A report highlighting the benefits and challenges resulting from asymmetric school weeks has been published by Yr Athrofa: Centre for Education (University of Wales Trinity Saint David).

The value of asymmetric school weeks: Lessons learned from schools in Wales builds on the nation’s ambitious education reform agenda, and offers unique reflections on two pioneering approaches to structuring the school week.

Inspired by the establishment of a new national commission to ‘re-imagine schooling’, the report considers the impact of asymmetric arrangements on two schools – Treorchy Comprehensive School, in Rhondda Cynon Taf, and Pembroke Dock Community School, in Pembrokeshire – with a view to better understanding the potential challenges and opportunities presented.

Typically involving a combination of longer and shorter days, the asymmetric school week allows schools to break from established timetabling and fundamentally change the way they operate for both staff and pupils.

The paper pays particular attention to the potential impact of asymmetric arrangements on teacher mental health and wellbeing, as well as the conditions conducive to alternative ways of working.

It considers pupil and parent views, as well as those of staff, and draws a series of conclusions based on representation from key members of the school community. It identifies tangible benefits to teacher professional learning, the work-life balance of educators and increased opportunities for social interaction with family and friends.

Study author Gareth Evans, director of the Athrofa’s Centre for Education Policy Review and Analysis (CEPRA), said: “The report is able to offer ‘lessons learned’ from both schools only because of the honesty, integrity and willingness of their school leaders to engage fully in the research process. The support of both Michele Thomas and Rhys Angell Jones is therefore very much appreciated, particularly during what is known to be such a challenging time for educators across Wales and the wider world.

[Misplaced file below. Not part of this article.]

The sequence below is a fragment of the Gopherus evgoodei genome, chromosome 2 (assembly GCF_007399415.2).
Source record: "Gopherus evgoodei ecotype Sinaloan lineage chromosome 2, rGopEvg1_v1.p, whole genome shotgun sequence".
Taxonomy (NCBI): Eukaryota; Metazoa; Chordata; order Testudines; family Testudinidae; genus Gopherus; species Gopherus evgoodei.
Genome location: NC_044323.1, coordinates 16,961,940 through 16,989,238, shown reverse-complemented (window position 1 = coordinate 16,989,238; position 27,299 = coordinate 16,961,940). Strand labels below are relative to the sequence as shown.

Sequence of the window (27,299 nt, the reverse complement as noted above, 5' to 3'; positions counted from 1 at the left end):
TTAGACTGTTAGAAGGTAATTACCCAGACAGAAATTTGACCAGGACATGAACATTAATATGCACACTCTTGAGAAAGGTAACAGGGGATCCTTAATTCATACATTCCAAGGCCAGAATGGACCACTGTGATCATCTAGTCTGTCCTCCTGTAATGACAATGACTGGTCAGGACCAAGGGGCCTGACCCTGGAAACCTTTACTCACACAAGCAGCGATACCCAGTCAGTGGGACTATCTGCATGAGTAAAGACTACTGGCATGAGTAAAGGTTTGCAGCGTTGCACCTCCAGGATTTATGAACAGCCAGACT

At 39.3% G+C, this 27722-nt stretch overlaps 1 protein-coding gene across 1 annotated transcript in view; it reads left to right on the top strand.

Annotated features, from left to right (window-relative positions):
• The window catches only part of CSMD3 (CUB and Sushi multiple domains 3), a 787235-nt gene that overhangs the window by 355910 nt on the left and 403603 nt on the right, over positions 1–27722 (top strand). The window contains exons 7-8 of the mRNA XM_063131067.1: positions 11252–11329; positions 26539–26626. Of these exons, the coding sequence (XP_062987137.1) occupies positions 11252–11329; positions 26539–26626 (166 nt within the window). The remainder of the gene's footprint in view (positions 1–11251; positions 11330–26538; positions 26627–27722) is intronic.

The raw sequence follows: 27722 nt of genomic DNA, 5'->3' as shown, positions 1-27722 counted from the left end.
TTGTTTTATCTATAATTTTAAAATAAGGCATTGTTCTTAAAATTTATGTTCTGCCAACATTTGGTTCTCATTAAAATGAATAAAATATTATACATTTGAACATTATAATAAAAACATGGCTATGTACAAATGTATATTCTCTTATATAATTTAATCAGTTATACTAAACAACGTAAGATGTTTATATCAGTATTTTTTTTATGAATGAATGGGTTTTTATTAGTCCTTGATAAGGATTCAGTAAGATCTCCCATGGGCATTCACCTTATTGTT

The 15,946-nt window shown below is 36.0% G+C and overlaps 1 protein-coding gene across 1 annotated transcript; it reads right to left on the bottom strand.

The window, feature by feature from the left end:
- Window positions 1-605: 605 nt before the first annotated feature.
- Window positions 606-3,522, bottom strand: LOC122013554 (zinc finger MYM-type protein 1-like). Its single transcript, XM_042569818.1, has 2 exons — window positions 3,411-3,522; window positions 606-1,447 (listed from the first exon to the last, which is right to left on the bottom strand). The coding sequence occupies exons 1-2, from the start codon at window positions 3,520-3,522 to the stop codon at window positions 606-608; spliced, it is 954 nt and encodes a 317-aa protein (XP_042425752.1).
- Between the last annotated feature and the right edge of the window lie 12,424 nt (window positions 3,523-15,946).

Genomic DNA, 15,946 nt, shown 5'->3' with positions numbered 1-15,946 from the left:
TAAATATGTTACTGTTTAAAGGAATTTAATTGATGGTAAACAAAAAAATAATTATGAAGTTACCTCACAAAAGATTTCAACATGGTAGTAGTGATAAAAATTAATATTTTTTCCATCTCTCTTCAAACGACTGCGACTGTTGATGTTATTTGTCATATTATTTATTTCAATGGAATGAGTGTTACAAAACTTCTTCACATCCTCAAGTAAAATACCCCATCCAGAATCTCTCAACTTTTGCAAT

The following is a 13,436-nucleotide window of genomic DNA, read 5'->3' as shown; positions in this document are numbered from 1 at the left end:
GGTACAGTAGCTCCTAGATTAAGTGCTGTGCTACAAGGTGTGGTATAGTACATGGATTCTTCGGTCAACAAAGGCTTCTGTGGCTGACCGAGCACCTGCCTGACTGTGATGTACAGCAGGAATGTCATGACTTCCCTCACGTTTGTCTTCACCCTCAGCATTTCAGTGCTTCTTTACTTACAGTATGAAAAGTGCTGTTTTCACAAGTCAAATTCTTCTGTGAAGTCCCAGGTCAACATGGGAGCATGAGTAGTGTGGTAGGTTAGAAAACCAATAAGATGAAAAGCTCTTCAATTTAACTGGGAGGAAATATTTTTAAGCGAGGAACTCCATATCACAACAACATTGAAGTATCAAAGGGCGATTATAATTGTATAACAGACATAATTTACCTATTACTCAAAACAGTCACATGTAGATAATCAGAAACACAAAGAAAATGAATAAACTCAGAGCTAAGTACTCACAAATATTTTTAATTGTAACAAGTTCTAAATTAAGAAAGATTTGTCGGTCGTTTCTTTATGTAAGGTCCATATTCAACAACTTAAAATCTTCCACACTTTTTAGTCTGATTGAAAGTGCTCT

“Broadly speaking, the findings presented in this paper paint a mixed picture with regards to the impact of the asymmetric week, and it is important that any school considering such changes balances carefully the costs and benefits of doing so. The contributions of all those involved in the study serve as a reminder that the asymmetric week will not work for everybody, and what works in one school is not guaranteed to work in another.

“What the asymmetric week offers all schools, however, is an opportunity to reconsider existing and more traditional approaches to structuring education and the benefits of creating additional professional learning opportunities for staff, particularly in the context of the new Curriculum for Wales.”

The report’s findings have a number of implications for schools seeking to adopt an asymmetric week, and a series of high-level recommendations are offered to those exploring asymmetric arrangements.

Professor Mick Waters, an external adviser to the Welsh Government and chair of its expert panel on re-imagining schooling in Wales, said: “If we are going to re-imagine schooling, it is important that we take a disciplined approach.

“Each step in moving forward from a school system that has been in place for so long has to be careful thought through and analysed so that benefits and problems are properly considered. Research such as this is a vital contribution, offering insight into what has been attempted and shedding light on possibility.”

This research paper was part funded by the National Academy for Educational Leadership Wales.

The report can be viewed in full here